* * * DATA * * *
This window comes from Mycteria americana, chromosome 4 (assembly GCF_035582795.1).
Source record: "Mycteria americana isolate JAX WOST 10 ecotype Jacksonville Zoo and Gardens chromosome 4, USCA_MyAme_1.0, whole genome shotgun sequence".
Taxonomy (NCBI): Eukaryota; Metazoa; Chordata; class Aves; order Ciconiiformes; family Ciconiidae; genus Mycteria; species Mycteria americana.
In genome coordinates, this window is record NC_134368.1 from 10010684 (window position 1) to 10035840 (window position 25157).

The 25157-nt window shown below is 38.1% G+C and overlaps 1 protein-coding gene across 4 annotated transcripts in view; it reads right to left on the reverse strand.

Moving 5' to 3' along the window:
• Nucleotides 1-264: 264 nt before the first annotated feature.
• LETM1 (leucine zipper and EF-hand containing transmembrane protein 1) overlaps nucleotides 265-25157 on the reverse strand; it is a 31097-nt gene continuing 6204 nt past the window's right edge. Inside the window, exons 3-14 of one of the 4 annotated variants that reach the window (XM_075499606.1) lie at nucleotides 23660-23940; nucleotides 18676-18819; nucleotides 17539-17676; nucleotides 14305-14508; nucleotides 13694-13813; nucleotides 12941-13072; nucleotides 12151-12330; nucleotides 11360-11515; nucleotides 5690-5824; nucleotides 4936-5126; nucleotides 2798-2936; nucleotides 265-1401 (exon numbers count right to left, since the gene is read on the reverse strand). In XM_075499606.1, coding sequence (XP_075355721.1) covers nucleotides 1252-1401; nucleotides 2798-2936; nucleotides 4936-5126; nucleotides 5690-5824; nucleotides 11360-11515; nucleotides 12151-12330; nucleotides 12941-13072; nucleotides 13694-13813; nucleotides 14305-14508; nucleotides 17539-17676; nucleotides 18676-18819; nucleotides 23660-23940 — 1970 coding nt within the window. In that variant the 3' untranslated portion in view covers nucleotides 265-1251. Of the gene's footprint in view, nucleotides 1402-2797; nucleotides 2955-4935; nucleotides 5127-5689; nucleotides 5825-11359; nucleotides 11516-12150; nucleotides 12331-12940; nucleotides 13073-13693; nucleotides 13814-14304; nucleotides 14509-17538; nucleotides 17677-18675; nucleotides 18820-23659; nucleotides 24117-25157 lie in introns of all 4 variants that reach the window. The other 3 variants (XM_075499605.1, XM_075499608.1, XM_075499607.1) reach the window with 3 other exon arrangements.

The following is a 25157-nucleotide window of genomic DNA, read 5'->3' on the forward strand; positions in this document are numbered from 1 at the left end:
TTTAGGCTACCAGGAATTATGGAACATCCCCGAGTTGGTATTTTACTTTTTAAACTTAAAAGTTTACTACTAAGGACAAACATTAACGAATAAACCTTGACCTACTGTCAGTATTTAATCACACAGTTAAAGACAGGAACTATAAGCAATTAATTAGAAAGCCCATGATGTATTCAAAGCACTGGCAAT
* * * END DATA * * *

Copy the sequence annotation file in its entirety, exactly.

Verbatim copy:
This window comes from Mycteria americana, chromosome 4 (assembly GCF_035582795.1).
Source record: "Mycteria americana isolate JAX WOST 10 ecotype Jacksonville Zoo and Gardens chromosome 4, USCA_MyAme_1.0, whole genome shotgun sequence".
Taxonomy (NCBI): Eukaryota; Metazoa; Chordata; class Aves; order Ciconiiformes; family Ciconiidae; genus Mycteria; species Mycteria americana.
In genome coordinates, this window is record NC_134368.1 from 10010684 (window position 1) to 10035840 (window position 25157).

The 25157-nt window shown below is 38.1% G+C and overlaps 1 protein-coding gene across 4 annotated transcripts in view; it reads right to left on the reverse strand.

Moving 5' to 3' along the window:
• Nucleotides 1-264: 264 nt before the first annotated feature.
• LETM1 (leucine zipper and EF-hand containing transmembrane protein 1) overlaps nucleotides 265-25157 on the reverse strand; it is a 31097-nt gene continuing 6204 nt past the window's right edge. Inside the window, exons 3-14 of one of the 4 annotated variants that reach the window (XM_075499606.1) lie at nucleotides 23660-23940; nucleotides 18676-18819; nucleotides 17539-17676; nucleotides 14305-14508; nucleotides 13694-13813; nucleotides 12941-13072; nucleotides 12151-12330; nucleotides 11360-11515; nucleotides 5690-5824; nucleotides 4936-5126; nucleotides 2798-2936; nucleotides 265-1401 (exon numbers count right to left, since the gene is read on the reverse strand). In XM_075499606.1, coding sequence (XP_075355721.1) covers nucleotides 1252-1401; nucleotides 2798-2936; nucleotides 4936-5126; nucleotides 5690-5824; nucleotides 11360-11515; nucleotides 12151-12330; nucleotides 12941-13072; nucleotides 13694-13813; nucleotides 14305-14508; nucleotides 17539-17676; nucleotides 18676-18819; nucleotides 23660-23940 — 1970 coding nt within the window. In that variant the 3' untranslated portion in view covers nucleotides 265-1251. Of the gene's footprint in view, nucleotides 1402-2797; nucleotides 2955-4935; nucleotides 5127-5689; nucleotides 5825-11359; nucleotides 11516-12150; nucleotides 12331-12940; nucleotides 13073-13693; nucleotides 13814-14304; nucleotides 14509-17538; nucleotides 17677-18675; nucleotides 18820-23659; nucleotides 24117-25157 lie in introns of all 4 variants that reach the window. The other 3 variants (XM_075499605.1, XM_075499608.1, XM_075499607.1) reach the window with 3 other exon arrangements.

The following is a 25157-nucleotide window of genomic DNA, read 5'->3' on the forward strand; positions in this document are numbered from 1 at the left end:
TTTAGGCTACCAGGAATTATGGAACATCCCCGAGTTGGTATTTTACTTTTTAAACTTAAAAGTTTACTACTAAGGACAAACATTAACGAATAAACCTTGACCTACTGTCAGTATTTAATCACACAGTTAAAGACAGGAACTATAAGCAATTAATTAGAAAGCCCATGATGTATTCAAAGCACTGGCAAT